Return to Index
Stemming the Tide of Teen Violence
- Abuse of neglect (most influential risk factor)
- Sexual abuse
- Poor family functioning
- Familial substance abuse
- Family history of psychiatric illness
- History of violence
- Substance abuse
- Association with gang members or others with disciplinary problems
- Disciplinary and/or attendance problems in school, low grades
- Community poverty
Making a Difference
- Family-based programs that aim to improve family relations
- Teaching children how to solve social problems without violence
- Mentoring programs that pair teens with adults who can serve as role models
- Community-based programs that foster a child's full potential
Following Advice From the Experts
Prepare for the Teen Years
- Make the home environment a safe and loving place where your child can expect honesty, trust, and respect and learn to treat others the same.
- Strive to create a relationship with your child that encourages open communication, especially when your child is upset.
- Allow your child to be independent and assertive in age-appropriate ways, such as allowing your preschooler to choose his own weather-appropriate clothing.
- Teach responsibility in caring for personal belongings, the belongings of others, and household chores.
- Teach and show your child the importance of setting limits.
Talk to Your Child
Know the Warning Signs
- Agitated or restless behavior
- Changes in weight (loss or gain)
- Drop in grades
- Difficulty concentrating, feelings of sadness
- Lack of motivation, lack of interest in people and activities
- Fatigue, low energy
- Low self-esteem
- Problems falling asleep
Making Connections Count
American Academy of Child and Adolescent Psychiatry http://www.aacap.org
National School Safety Center http://www.nssc1.org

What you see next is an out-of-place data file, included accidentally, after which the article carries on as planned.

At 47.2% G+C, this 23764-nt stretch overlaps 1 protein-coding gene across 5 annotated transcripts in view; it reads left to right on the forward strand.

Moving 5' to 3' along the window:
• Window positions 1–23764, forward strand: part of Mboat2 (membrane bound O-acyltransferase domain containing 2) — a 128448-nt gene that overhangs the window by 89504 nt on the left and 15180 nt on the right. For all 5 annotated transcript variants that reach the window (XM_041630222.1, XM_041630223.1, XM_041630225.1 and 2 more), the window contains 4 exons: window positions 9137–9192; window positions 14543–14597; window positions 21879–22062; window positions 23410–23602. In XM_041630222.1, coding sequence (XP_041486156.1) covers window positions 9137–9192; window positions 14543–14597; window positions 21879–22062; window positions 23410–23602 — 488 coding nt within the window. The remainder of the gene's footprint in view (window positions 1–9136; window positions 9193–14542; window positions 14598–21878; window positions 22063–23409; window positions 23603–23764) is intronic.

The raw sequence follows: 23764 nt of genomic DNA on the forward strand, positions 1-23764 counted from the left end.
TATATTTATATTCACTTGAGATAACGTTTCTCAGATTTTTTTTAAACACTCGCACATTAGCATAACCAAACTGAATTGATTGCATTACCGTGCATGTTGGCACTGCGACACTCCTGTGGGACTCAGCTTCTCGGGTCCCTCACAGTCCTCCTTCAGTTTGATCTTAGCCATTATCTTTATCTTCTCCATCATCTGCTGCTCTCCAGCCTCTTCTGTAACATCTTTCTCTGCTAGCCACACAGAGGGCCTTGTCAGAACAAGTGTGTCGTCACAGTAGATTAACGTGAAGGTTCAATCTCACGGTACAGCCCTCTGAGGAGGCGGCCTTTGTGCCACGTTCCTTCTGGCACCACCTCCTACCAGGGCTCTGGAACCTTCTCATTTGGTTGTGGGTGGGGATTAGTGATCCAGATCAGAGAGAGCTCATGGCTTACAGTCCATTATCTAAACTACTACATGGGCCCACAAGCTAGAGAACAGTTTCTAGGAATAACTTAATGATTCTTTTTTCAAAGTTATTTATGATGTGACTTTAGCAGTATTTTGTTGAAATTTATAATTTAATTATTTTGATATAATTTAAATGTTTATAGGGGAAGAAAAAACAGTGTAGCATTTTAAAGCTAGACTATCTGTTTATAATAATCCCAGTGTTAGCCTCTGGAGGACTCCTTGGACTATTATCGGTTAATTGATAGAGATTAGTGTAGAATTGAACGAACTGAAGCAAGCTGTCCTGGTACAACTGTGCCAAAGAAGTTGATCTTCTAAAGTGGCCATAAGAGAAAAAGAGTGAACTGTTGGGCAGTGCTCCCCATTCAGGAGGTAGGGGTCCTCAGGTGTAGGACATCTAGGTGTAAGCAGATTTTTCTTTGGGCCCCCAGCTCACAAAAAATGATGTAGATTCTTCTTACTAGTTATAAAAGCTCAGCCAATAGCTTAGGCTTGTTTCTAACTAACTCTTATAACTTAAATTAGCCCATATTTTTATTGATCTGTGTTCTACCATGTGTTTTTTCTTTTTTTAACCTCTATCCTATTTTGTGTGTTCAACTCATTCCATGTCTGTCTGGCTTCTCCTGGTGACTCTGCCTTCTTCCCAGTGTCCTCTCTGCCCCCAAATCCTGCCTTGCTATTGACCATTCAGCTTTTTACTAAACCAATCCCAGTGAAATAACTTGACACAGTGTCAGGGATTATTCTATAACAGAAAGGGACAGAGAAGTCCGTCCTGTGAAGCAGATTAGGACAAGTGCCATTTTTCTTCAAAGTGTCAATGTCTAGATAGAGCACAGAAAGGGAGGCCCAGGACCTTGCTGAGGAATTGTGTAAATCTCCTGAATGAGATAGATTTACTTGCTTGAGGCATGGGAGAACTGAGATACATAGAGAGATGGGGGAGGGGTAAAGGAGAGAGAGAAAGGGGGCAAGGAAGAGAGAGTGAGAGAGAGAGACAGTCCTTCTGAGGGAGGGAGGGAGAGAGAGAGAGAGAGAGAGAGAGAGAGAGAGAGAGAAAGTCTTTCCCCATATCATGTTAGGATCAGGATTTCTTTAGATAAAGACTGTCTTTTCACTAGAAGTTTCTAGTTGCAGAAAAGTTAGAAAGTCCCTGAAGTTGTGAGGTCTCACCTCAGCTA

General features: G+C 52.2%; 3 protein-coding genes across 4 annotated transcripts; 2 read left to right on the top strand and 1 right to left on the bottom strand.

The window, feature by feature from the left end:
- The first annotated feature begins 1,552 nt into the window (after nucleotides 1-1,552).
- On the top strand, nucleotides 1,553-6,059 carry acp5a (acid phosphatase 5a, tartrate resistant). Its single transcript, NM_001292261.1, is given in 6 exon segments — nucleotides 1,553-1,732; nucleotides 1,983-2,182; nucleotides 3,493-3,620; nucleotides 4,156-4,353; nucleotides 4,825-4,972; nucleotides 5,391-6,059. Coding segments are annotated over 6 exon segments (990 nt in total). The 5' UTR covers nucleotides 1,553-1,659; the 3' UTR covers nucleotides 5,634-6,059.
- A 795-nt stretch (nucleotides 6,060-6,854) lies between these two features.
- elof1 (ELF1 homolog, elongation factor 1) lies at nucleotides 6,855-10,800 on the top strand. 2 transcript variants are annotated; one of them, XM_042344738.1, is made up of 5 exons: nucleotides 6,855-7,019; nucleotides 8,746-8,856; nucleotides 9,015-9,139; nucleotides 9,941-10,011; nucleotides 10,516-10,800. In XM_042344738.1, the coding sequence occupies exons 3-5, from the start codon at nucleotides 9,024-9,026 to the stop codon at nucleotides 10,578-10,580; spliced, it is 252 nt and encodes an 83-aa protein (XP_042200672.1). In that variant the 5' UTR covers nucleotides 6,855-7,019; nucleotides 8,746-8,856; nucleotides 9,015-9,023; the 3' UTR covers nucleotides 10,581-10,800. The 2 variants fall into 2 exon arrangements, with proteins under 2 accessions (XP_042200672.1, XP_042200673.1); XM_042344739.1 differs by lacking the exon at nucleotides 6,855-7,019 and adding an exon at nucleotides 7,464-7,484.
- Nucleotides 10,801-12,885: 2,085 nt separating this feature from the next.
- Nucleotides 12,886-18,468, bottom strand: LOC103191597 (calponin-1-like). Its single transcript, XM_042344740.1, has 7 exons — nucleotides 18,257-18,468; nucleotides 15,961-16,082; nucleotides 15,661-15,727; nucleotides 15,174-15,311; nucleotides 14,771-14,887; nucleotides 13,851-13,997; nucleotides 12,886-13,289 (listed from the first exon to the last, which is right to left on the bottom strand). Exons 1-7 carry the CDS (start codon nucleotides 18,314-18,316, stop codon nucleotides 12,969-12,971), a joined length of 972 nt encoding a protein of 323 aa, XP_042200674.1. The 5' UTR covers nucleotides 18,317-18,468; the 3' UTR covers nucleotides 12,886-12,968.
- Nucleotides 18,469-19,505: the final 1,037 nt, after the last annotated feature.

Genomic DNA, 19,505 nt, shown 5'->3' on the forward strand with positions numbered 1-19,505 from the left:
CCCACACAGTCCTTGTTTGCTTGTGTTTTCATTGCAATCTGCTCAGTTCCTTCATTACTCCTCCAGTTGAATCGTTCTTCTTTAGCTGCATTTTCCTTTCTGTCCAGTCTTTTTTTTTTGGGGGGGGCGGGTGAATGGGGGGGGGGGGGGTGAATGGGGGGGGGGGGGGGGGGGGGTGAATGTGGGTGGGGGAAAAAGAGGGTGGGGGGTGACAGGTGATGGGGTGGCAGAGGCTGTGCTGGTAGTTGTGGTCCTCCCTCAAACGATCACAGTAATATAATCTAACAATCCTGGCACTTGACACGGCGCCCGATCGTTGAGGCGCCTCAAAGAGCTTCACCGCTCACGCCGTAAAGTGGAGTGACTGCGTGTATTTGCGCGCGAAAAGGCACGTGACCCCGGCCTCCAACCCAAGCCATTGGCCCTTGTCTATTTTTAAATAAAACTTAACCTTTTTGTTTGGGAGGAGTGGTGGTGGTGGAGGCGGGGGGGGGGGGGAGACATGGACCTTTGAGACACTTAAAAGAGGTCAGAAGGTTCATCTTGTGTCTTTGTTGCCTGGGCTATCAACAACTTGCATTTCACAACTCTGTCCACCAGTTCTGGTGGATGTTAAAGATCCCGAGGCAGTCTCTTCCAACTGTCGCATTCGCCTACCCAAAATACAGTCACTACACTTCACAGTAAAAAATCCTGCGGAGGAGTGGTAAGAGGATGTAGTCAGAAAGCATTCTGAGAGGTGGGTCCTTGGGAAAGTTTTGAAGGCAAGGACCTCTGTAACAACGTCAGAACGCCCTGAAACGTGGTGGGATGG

Canadian Mental Health Association http://www.cmha.ca
Canadian Psychiatric Association http://www.cpa-apc.org
Boisjoli R, Vitaro F, Lacourse E, Barker ED, Tremblay RE. Impact and clinical significance of a preventive intervention for disruptive boys: 15-year follow-up. Br J Psychiatry. 2007;191:415-419.
Conduct disorder. EBSCO DynaMed website. Available at: http://www.ebscohost.com/dynamed. Updated Ocotober 1, 2013. Accessed August 14, 2014.
Mental health and teens: watch for danger signs. American Academy of Pediatrics Healthy Children website. Available at: http://www.healthychildren.org/English/ages-stages/teen/pages/Mental-Health-and-Teens-Watch-for-Danger-Signs.aspx. Updated February 28, 2014. Accessed August 14, 2014.
Understanding your teen's emotional health. American Academy of Family Physicians Family Doctor website. Available at: http://familydoctor.org/familydoctor/en/teens/emotional-well-being/understanding-your-teenagers-emotional-health.html. Updated November 2010. Accessed August 14, 2014.
Youth violence. Centers for Disease Control and Prevention website. Available at: http://www.cdc.gov/violenceprevention/youthviolence. Updated April 9, 2014. Accessed August 14, 2014.
Woolfenden SR, Williams K, Peat J. Family and parenting interventions in children and adolescents with conduct disorder and delinquency aged 10-17. Cochrane Database Syst Rev. 2001;CD003015.
- Reviewer: Michael Woods, MD
- Review Date: 08/2014
- Update Date: 08/14/2014